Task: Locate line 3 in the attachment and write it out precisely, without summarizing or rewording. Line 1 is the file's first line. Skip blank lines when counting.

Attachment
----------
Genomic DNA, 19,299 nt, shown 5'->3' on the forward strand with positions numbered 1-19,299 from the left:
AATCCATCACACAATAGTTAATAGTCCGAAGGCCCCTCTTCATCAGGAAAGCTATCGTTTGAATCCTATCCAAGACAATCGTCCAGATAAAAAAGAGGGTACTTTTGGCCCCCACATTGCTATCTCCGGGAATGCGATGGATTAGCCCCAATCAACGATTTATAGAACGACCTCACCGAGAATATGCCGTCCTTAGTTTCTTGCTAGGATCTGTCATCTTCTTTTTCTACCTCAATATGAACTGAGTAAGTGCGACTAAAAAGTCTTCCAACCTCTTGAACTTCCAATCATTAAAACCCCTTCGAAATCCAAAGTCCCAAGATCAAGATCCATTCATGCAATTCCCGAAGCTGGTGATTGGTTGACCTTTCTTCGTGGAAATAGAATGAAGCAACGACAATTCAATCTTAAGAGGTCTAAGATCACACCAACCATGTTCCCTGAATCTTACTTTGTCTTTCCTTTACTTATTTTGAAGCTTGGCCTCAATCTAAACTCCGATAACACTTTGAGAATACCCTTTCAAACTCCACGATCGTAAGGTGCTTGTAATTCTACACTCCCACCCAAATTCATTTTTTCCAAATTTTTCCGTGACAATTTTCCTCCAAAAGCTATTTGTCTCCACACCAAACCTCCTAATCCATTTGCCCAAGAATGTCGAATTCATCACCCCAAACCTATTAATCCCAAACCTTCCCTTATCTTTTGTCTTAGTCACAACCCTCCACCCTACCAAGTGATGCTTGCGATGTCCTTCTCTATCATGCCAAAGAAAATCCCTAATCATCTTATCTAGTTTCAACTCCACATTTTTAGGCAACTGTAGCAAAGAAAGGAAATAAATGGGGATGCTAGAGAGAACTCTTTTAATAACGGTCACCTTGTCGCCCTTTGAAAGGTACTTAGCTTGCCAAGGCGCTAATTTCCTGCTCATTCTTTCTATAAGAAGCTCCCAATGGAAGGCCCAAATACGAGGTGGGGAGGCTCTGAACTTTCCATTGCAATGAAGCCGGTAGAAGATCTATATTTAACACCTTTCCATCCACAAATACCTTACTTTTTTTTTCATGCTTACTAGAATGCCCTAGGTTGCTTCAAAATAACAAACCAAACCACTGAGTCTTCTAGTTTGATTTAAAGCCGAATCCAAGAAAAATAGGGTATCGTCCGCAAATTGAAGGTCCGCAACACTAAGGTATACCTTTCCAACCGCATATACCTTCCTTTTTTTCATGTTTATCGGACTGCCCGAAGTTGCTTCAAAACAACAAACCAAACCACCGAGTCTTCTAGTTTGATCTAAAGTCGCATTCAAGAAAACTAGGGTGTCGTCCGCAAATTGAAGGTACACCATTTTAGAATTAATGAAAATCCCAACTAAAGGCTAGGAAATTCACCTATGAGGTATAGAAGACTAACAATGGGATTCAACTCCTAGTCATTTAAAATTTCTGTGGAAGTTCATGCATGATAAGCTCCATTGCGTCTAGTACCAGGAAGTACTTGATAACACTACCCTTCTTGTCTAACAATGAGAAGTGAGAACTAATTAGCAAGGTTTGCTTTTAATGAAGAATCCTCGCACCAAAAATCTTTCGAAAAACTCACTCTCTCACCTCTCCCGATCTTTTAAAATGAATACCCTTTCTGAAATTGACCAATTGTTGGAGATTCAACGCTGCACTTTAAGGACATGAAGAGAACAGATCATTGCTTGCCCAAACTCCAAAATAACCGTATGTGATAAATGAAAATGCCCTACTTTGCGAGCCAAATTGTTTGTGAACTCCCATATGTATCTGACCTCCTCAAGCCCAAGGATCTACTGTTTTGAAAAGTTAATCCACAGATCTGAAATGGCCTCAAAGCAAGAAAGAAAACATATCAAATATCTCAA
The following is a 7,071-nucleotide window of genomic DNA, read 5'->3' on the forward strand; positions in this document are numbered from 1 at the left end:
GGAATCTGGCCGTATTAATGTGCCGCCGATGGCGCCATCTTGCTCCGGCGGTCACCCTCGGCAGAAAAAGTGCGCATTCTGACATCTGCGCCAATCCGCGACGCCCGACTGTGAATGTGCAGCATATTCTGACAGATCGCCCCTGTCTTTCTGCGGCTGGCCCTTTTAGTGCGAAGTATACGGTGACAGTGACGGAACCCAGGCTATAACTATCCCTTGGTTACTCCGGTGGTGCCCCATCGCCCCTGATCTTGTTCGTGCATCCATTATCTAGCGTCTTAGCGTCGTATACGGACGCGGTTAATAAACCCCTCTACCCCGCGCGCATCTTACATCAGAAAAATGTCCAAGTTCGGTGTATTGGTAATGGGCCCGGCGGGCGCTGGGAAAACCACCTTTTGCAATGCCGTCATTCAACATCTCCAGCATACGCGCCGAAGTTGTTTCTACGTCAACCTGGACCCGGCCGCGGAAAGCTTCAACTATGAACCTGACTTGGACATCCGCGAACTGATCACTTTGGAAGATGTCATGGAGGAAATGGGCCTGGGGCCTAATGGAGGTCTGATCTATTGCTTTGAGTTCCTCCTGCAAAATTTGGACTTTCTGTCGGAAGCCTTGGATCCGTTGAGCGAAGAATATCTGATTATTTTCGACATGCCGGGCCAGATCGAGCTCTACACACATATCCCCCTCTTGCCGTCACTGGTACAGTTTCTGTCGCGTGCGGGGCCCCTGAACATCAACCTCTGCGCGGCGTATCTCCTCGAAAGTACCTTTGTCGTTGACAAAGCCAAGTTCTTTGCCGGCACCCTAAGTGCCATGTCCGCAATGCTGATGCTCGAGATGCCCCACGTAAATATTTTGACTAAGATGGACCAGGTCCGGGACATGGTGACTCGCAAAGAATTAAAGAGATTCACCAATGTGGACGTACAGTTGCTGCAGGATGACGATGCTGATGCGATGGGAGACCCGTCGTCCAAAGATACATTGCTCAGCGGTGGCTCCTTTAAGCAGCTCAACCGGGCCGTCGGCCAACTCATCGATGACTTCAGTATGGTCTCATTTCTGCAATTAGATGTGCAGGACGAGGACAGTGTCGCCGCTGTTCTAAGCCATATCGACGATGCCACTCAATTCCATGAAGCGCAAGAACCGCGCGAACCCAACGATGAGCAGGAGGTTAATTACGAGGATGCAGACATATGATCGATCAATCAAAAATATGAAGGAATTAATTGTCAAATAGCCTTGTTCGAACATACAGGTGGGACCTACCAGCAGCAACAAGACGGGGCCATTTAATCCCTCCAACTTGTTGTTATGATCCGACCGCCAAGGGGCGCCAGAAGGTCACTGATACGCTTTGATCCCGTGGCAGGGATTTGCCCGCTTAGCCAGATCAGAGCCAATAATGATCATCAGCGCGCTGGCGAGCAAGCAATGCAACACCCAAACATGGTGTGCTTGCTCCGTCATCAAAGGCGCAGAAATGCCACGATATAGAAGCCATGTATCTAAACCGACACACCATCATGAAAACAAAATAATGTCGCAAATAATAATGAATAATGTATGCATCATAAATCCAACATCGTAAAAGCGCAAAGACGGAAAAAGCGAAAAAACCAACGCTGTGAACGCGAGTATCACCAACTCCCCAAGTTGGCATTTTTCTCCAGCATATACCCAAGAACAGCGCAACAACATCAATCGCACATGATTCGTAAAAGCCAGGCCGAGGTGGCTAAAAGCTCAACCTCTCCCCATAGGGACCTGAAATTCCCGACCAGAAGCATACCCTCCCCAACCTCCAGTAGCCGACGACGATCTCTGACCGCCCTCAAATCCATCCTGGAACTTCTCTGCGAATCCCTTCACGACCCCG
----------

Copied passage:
The following is a 7,071-nucleotide window of genomic DNA, read 5'->3' on the forward strand; positions in this document are numbered from 1 at the left end: